Behavior & Interaction European goldfinches are very social birds who live peacefully in large groups. For this reason, they need a lot of social interaction with other birds in order to stay happy and healthy. It is best to keep at least two finches together. European goldfinches can be kept in colonial situations, as long as the enclosure is of appropriate size. They can also sometimes be kept with other types of finches, as long as the cage is large enough to allow the different birds to have their own territories and interact without conflict or too much competition. Please research all potential cagemates carefully to make sure that the birds will be likely to get along.
Helpful Hints When taking your new bird home please remember that the surroundings in your home will be new to it and it may take some time for the bird to feel settled in their new environment. Speak softly and move very slowly whenever you are near the bird’s cage. Do not try to handle the bird for at least the first few days as the bird needs time to adjust to the new home.
With a well balanced diet you should not need to give your bird vitamin supplements. Before giving any supplements consult your avian vet. If you use supplements in the bird’s water, make sure you clean and wash the water dish daily to remove any residue from the supplements.
We recommend taking your bird to the vet for regular checkups and purchasing a book about your new pet.
We recommend using warm water and a mild soap solution for daily cleaning of your bird’s cage. Once a week remove the bird from the cage and use a diluted bleach solution to disinfect the cage. Rinse the cage thoroughly then place the cage in the sun to air dry if possible. Be certain the cage and bowls are completely free of any bleach smell prior to placing your bird back in the enclosure—bleach can be toxic to birds.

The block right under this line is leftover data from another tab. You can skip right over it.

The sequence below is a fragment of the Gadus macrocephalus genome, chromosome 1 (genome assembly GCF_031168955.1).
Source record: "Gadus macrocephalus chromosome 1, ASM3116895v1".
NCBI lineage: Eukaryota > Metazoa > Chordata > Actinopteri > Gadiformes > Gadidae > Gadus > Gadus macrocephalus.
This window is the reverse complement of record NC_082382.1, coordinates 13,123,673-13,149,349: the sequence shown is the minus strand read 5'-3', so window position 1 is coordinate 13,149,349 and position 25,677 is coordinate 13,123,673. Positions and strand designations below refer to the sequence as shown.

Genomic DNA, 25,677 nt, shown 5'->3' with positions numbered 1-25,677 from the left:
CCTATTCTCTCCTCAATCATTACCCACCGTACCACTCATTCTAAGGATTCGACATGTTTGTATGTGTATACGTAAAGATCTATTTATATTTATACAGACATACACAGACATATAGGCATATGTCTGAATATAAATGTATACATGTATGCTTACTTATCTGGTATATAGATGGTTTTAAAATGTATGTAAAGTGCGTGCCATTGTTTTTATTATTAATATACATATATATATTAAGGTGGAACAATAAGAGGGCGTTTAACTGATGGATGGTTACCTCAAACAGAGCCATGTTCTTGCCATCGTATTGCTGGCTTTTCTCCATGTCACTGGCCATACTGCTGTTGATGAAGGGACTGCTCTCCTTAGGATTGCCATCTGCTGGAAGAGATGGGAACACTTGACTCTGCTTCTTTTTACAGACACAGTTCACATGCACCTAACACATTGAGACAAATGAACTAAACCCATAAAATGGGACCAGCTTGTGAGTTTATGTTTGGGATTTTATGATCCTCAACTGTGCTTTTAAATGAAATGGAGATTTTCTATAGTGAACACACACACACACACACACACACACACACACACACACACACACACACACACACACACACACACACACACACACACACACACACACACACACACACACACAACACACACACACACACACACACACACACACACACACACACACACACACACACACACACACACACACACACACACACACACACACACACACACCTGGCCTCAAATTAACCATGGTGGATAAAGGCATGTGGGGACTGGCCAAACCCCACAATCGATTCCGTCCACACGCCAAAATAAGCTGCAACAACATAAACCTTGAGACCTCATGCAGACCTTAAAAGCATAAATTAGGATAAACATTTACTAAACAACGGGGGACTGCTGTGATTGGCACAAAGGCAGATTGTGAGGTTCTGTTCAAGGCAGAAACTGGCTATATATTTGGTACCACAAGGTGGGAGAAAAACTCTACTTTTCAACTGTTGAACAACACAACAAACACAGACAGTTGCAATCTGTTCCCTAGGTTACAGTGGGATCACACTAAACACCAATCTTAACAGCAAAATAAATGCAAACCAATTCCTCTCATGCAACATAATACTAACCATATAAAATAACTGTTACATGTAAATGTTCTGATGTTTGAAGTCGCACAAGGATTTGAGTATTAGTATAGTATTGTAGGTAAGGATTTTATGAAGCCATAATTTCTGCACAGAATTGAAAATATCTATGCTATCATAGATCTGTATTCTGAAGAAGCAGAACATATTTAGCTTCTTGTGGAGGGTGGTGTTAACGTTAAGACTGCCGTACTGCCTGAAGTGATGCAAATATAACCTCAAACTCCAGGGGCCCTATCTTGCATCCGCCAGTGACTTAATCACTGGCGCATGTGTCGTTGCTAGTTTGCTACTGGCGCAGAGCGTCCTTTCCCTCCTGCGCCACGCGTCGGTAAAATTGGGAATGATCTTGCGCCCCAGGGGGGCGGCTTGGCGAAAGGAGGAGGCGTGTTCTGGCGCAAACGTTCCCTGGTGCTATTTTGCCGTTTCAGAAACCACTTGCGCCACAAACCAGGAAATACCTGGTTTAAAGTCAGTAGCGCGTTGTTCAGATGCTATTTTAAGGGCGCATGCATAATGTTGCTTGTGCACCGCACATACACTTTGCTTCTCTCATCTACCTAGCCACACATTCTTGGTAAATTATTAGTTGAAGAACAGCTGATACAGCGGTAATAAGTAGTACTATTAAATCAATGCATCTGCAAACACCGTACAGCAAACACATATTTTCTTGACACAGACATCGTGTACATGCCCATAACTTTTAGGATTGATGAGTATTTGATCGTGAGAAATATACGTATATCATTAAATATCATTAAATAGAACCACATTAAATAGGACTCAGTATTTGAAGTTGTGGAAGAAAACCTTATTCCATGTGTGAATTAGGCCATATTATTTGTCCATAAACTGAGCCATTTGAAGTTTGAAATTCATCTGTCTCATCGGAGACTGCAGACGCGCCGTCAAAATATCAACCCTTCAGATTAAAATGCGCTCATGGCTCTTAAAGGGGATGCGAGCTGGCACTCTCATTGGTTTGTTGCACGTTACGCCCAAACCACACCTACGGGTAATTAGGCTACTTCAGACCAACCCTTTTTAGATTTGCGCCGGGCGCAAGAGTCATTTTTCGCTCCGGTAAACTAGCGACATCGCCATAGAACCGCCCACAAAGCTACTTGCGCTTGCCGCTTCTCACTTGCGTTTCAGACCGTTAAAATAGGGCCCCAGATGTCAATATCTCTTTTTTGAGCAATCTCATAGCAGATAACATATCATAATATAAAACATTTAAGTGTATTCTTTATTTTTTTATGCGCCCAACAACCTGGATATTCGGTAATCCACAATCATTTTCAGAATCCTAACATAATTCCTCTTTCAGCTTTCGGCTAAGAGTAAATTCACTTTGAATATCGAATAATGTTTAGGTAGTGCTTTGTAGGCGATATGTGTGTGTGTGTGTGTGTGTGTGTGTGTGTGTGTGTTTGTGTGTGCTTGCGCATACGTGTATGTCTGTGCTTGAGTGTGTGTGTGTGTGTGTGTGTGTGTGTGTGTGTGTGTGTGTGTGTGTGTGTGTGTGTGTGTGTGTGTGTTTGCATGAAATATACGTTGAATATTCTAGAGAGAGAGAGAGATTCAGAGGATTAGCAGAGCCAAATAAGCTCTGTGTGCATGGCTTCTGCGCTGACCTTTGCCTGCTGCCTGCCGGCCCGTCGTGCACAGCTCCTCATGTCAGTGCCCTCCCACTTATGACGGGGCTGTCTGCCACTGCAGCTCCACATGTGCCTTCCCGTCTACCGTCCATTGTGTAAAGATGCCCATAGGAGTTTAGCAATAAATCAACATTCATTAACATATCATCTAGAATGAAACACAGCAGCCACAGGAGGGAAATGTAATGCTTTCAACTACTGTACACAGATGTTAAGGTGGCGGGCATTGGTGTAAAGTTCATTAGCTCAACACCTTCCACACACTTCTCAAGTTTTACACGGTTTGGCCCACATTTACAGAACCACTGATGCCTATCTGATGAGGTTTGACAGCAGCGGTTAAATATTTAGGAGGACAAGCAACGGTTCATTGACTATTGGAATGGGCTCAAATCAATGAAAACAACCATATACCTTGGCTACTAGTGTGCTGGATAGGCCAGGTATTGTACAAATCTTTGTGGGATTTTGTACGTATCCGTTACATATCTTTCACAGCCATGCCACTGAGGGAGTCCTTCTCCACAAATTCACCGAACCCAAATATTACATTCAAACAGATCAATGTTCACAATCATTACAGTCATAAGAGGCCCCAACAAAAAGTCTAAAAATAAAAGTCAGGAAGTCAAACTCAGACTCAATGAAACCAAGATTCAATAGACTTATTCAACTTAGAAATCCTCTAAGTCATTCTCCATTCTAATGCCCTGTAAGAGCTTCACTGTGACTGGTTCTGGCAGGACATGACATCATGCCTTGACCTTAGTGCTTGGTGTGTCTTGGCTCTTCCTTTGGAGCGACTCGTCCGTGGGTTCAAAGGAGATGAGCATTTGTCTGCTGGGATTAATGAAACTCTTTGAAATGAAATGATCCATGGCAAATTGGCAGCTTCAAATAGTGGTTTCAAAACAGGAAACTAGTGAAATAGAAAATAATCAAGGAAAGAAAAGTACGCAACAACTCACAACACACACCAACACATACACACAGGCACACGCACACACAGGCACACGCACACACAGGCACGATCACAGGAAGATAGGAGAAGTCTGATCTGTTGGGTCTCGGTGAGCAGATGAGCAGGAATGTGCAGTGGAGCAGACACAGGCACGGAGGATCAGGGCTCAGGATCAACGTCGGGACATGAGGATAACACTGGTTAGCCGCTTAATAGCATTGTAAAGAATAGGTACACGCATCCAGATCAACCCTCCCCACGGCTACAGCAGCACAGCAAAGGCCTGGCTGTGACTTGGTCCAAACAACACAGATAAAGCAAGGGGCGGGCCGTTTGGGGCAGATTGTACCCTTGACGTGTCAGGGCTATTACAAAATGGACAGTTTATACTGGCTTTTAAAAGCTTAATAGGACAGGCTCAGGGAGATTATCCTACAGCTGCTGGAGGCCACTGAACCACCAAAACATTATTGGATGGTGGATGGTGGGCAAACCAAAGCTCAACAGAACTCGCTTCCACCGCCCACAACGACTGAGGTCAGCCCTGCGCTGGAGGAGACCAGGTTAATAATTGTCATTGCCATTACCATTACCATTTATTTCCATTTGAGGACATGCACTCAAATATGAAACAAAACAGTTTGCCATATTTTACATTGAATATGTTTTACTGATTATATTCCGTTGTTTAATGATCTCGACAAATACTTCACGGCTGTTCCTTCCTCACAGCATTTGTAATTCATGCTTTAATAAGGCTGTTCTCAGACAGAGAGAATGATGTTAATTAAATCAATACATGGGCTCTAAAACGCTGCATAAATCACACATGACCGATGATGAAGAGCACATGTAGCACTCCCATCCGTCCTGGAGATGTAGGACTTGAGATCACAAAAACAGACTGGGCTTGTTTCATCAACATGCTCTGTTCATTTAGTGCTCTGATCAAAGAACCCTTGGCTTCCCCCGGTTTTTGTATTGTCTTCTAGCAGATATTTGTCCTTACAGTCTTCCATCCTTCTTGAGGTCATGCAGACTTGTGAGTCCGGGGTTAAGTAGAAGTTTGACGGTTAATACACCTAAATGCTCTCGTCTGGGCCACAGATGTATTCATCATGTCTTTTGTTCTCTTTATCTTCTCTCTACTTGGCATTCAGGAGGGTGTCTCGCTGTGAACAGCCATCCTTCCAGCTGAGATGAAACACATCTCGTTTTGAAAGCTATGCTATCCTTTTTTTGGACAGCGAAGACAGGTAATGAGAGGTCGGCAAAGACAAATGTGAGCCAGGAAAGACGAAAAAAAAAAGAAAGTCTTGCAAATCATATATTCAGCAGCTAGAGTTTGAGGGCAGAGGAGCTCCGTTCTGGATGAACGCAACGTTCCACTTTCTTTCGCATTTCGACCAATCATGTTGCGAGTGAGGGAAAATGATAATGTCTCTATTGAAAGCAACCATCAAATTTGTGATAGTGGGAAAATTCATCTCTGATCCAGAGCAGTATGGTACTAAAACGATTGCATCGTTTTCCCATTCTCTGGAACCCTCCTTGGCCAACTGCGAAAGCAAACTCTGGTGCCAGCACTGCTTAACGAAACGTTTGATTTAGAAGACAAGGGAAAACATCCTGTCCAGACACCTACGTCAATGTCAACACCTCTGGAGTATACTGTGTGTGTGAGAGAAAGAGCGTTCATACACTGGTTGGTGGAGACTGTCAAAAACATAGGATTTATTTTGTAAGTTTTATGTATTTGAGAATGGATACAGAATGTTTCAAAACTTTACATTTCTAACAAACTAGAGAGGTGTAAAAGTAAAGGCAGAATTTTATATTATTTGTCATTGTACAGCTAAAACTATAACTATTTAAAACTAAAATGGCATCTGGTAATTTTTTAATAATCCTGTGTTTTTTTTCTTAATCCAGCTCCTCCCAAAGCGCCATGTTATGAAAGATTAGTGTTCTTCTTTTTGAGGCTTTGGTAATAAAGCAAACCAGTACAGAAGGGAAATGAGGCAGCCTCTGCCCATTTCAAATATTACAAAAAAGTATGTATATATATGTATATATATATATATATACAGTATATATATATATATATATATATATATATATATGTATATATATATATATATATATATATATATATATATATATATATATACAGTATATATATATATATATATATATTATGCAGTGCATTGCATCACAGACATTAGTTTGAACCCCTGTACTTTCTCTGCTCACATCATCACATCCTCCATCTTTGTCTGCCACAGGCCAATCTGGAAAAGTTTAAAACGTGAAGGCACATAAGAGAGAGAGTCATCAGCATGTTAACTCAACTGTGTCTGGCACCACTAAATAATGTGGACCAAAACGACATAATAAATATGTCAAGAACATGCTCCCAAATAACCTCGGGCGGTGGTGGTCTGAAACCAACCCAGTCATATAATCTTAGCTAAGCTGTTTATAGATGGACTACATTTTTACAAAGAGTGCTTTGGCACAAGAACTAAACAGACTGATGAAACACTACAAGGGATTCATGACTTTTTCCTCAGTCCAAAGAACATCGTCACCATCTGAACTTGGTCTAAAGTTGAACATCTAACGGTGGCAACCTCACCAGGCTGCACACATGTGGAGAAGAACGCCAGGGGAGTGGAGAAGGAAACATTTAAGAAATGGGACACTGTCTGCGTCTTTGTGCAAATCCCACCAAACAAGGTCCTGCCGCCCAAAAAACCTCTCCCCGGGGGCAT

Keep the bird in a draft free area. Room temperature of 72° is normally good for most birds although we suggest researching your specific bird to determine the optimum temperature.
Always wash your hands before and after handling each animal.
You should have toys in the cage to prevent boredom. Bored birds are known to have behavior problems. Birds need to be active to maintain good health and to prevent them from getting overweight. Foraging toys are excellent because they stimulate the natural avian instinct to search for food.
Toys should be changed regularly to keep your pet interested and if the toy becomes worn to prevent injury.
When you change toys for your bird or even move your bird to a new location in the house, please be aware of how sensitive most birds are to changes. Never place a new toy directly inside the cage without first allowing the bird to see and get used to the new toy in a neutral area outside the cage.
Birds can be scared to death. Frightening a bird can cause the bird enough stress to harm and possibly kill it. Move slowly and talk quietly to your new bird until it is comfortable with you and its new home.
Vary your bird’s perches by type and sizes to keep his feet healthy and conditioned
We recommend using a cuttle bone or mineral block for your bird only if your avian vet recommends more calcium for your particular bird.
If you notice signs of illness it is very important to get to the vet promptly as most birds will hide illness until it is in an advanced stage. We recommend taking your bird to the vet BEFORE the bird ever becomes ill. Visiting your vet before the bird is ill will allow the vet to see your bird when it is healthy and help the vet create a routine preventive health care program for your new pet.
Signs of a Healthy Animal:
• Active, alert, and sociable
• Eats and drinks throughout the day
• Dry nostrils and bright, dry eyes
• Beak, legs, and feet appear normal
• Clean, dry vent
• Smooth, well-groomed feathers Red Flags:
• Beak swelling or accumulations
• Fluffed, plucked, or soiled feathers especially around the vent
• Constant sitting on floor of cage
• Wheezing or coughing
• Runny or discolored stools
• Favoring one foot when not asleep— it is normal for birds to sleep on one foot
• Eye or nasal discharge
• Red or swollen eyes
• Loss of appetite
If feeding fruits the stool may become runny for a while. Many birds cannot tolerate too much acid that is in many citrus fruits, therefore we recommend limiting the amount of citrus you feed to your bird.
When changing the food your bird is given we would recommend doing so gradually so a sudden change does not upset your bird’s digestive system. We currently feed Kaytee™ seed and pellets along with many fresh fruits and vegetables to our birds.